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Training and Education Command

United States Marine Corps
Ukrainian, battle-tested soldier joins Corps' band of brothers

By Cpl. Matt Preston | | August 23, 2002

MARINE CORPS RECRUIT DEPOT/EASTERN RECRUITING REGION, PARRIS ISLAND, S.C. -- -- Forty years ago, soldiers from the Soviet Union who came to the United States would have been considered defectors - today they're considered "prior service."

Lance Corporal Peter Tenenika, Platoon 1062, Delta Co., 1st RTBn, served two years in the Ukrainian Army before coming to the United States and graduating a Marine Aug. 16.

Tenenika was assigned to Ukrainian Army security forces and brings with him actual combat experience. According to Tenenika, his unit was assigned to assist the Russian Army with maintaining order in war-torn Chechnya. He's also participated in 149 jumps, forty-nine of those jumps were combat related in Chechnya.

Tenenika has already noticed differences between the two fighting forces.

"[There's] more teamwork here," he said. Tenenika referred specifically to the heavier emphasis on platoon unity and performance. Also, though basic training the Ukrainian army was six months long, it also combined many elements of the Marine Corps School of Infantry and Marine Combat Training. The age of enlistment is also much younger.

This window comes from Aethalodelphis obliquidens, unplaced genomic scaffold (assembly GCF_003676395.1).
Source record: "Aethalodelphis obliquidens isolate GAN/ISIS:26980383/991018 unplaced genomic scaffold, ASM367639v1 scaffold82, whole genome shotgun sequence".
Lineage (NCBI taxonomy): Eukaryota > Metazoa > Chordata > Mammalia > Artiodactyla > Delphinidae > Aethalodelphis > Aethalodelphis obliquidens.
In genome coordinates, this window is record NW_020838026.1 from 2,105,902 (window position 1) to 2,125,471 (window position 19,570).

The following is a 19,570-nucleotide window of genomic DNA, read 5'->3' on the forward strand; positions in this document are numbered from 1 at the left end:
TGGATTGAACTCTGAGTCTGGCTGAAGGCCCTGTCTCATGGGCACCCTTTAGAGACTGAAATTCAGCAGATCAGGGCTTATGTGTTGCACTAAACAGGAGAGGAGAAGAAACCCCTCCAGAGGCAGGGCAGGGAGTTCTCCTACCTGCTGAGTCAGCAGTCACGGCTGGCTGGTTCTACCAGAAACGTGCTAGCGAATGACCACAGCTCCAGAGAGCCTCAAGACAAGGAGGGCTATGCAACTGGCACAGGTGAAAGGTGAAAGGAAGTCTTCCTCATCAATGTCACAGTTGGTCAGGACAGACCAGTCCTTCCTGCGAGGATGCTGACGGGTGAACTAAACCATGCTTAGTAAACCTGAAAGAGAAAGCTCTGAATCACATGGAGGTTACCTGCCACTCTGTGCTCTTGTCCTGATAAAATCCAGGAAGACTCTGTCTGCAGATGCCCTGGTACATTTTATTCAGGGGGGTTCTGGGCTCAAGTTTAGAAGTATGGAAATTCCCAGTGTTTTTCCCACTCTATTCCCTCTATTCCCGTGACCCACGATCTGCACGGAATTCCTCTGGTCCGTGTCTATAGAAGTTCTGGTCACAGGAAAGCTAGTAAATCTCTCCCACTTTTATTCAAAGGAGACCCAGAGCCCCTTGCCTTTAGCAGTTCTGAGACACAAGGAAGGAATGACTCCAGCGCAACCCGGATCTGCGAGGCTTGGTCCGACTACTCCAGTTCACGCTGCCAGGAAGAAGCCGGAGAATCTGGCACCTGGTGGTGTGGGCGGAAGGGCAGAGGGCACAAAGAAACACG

Tenenika became a Ukrainian soldier at the age of 16, when able-bodied men are considered old enough to join their army.

Though successful in his duties while in the Ukrainian Army, the hope of a better way of life in the United States is part of what drew him here.

The 21-year-old Tenenika moved to Medina, Ohio, in 1998 to join his parents who had already lived here for a year. Prior to recruit training, he spent the previous years learning English, going to college and adjusting to the new culture.

Part of the reason for his family's immigration was to escape the organized crime influence that arose after the collapse of the Soviet Union. As the owner of his own business, Tenenika's father was forced to pay "mafia taxes," better known as protection money, to local gang members. The freedom from mob rule is a part of what endears Tenenika to the United States.

"I feel like I'm home here", he said. "I feel safe and secure."

Tenenika intends to take full advantage of his new security. He has goals of one day becoming a Marine officer and already has 84 credits towards a degree in international relations. His current military occupational specialty is infantry while he hopes to one day join a Force Reconnaissance unit.

The call to service was too irresistible for Tenenika. He said that he wants to become a career military man. For him, service isn't about a paycheck.

"The Marines isn't a job," he said. "It's a way of life."


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